Morgellons Disease (MD) is a multi-system illness uniquely characterized by the formation of unusual fibers within the skin. MD is a debilitating, painful and life impacting condition consisting of slow-healing skin lesions, overwhelming fatigue, GI disturbances and an array of neurological deficits. Patients with Morgellons may shed unusual appearing particles from the skin described as fibers, sand or seed-like, black specks, or crystalized particles.
The distinguishing characteristic of Morgellons Disease (MD) is the presence of microscopic subcutaneous fibers sometimes referred to as filaments within the skin. Lighted microscopy (60-x minimum) enables the visualization of these unusual fibers, often-colored red, blue, black, white or clear, embedded in open skin lesions as well as their presence beneath intact skin.
Patients and physicians often misinterpret Morgellons symptoms as being parasitic in origin but researchers concur that no parasites are involved with the etiology of Morgellons. It has also been determined that there are no fungal components to the etiology of Morgellons.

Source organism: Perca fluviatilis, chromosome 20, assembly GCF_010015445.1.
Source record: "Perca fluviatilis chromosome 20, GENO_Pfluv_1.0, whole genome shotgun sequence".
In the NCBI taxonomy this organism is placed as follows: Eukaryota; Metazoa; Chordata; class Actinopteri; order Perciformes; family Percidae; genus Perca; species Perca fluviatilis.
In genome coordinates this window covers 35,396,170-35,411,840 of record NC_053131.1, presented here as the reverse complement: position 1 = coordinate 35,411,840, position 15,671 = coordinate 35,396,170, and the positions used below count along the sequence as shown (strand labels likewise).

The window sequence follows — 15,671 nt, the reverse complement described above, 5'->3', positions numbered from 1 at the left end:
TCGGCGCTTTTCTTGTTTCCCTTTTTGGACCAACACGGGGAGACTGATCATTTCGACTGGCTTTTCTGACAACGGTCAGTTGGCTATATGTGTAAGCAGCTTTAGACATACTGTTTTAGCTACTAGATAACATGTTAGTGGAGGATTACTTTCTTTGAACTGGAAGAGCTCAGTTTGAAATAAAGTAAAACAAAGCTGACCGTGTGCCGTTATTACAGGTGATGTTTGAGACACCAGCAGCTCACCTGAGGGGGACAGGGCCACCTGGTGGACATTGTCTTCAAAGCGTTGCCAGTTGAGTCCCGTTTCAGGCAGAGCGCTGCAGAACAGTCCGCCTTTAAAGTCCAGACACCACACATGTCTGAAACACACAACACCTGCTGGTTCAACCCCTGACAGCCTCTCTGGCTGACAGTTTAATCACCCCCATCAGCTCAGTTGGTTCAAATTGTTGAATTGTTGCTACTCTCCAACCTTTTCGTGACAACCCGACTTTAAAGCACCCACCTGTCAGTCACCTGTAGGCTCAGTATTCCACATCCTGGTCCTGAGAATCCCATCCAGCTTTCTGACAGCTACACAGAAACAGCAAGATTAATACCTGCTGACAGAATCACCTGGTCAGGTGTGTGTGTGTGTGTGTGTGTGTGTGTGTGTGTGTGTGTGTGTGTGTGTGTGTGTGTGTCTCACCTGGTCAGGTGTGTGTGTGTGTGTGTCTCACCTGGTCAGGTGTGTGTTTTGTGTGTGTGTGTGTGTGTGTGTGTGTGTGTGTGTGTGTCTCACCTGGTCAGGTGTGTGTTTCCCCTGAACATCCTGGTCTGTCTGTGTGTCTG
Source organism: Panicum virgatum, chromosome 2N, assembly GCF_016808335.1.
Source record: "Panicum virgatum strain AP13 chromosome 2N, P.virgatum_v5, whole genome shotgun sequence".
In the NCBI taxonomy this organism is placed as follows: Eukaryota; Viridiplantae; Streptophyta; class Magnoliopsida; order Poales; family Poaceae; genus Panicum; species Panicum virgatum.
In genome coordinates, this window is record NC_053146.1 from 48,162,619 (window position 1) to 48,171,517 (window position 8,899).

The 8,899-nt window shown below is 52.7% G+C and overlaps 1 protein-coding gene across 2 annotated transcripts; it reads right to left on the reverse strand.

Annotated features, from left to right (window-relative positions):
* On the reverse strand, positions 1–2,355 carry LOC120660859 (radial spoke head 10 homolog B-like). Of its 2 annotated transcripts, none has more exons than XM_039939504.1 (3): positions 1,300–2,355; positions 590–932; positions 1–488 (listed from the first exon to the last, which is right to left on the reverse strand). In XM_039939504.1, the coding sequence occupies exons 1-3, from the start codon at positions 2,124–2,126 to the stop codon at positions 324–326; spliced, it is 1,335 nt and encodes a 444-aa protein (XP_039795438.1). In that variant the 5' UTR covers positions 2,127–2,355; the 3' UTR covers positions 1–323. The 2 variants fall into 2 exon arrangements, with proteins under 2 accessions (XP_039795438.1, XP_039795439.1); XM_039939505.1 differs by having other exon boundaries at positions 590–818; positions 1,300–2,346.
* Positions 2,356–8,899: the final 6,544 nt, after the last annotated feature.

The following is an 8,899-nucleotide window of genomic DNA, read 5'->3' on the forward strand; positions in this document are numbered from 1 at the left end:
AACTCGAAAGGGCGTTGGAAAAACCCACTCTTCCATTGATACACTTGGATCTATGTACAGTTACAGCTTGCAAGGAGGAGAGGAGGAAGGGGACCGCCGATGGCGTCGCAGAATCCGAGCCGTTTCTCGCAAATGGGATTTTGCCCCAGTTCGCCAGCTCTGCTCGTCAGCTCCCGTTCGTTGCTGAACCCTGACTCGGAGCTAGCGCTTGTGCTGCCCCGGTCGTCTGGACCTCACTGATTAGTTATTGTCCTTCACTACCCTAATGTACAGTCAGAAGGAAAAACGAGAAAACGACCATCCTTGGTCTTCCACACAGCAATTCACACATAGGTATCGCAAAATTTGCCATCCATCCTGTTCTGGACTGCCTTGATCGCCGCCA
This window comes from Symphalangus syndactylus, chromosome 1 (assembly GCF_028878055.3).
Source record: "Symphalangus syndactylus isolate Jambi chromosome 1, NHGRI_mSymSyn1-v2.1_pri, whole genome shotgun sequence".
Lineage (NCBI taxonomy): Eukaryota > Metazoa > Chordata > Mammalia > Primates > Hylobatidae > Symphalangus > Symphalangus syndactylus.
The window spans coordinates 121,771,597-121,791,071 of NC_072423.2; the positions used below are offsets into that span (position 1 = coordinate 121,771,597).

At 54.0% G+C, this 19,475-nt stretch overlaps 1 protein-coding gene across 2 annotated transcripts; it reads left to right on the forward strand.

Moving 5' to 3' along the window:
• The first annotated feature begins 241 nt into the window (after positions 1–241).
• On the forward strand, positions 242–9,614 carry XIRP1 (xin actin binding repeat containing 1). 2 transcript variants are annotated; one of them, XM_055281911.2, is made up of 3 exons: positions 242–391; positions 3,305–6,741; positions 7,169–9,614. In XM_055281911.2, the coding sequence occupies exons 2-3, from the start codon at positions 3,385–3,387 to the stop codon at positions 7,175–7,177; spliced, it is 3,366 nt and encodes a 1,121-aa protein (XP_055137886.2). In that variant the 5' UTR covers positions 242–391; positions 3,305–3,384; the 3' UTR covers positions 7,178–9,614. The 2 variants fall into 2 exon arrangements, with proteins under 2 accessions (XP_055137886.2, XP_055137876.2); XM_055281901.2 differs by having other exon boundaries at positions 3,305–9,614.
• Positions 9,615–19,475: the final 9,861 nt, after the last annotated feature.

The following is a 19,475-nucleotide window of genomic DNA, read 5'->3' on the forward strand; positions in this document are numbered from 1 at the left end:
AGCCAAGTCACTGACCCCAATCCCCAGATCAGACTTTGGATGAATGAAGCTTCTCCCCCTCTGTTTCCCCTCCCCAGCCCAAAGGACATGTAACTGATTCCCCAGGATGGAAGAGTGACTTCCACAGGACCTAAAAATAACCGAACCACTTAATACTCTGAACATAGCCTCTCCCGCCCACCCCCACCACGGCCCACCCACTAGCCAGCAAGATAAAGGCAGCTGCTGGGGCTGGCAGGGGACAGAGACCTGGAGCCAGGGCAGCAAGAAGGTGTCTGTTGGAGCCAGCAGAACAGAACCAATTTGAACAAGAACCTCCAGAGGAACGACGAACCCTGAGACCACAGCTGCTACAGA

Borrelia, a spirochetal bacterium, has been detected in all Morgellons study subjects so far. Borrelia is detected by multiple methods in abundance within Morgellons skin lesions including culture. Other bacteria commonly found in some but not all Morgellons skin lesions include H. pylori, Bartonella and Treponema denticola.
Research has determined that the filaments and shed materials are products of epithelial cells and are composed of collagen and keratin. Filaments can often be visualized stemming directly from cells and a retained nucleus can often be visualized at the base of the filament. The coloring of the filaments is not well understood but research has shown that the blue filaments contain granules of melanin.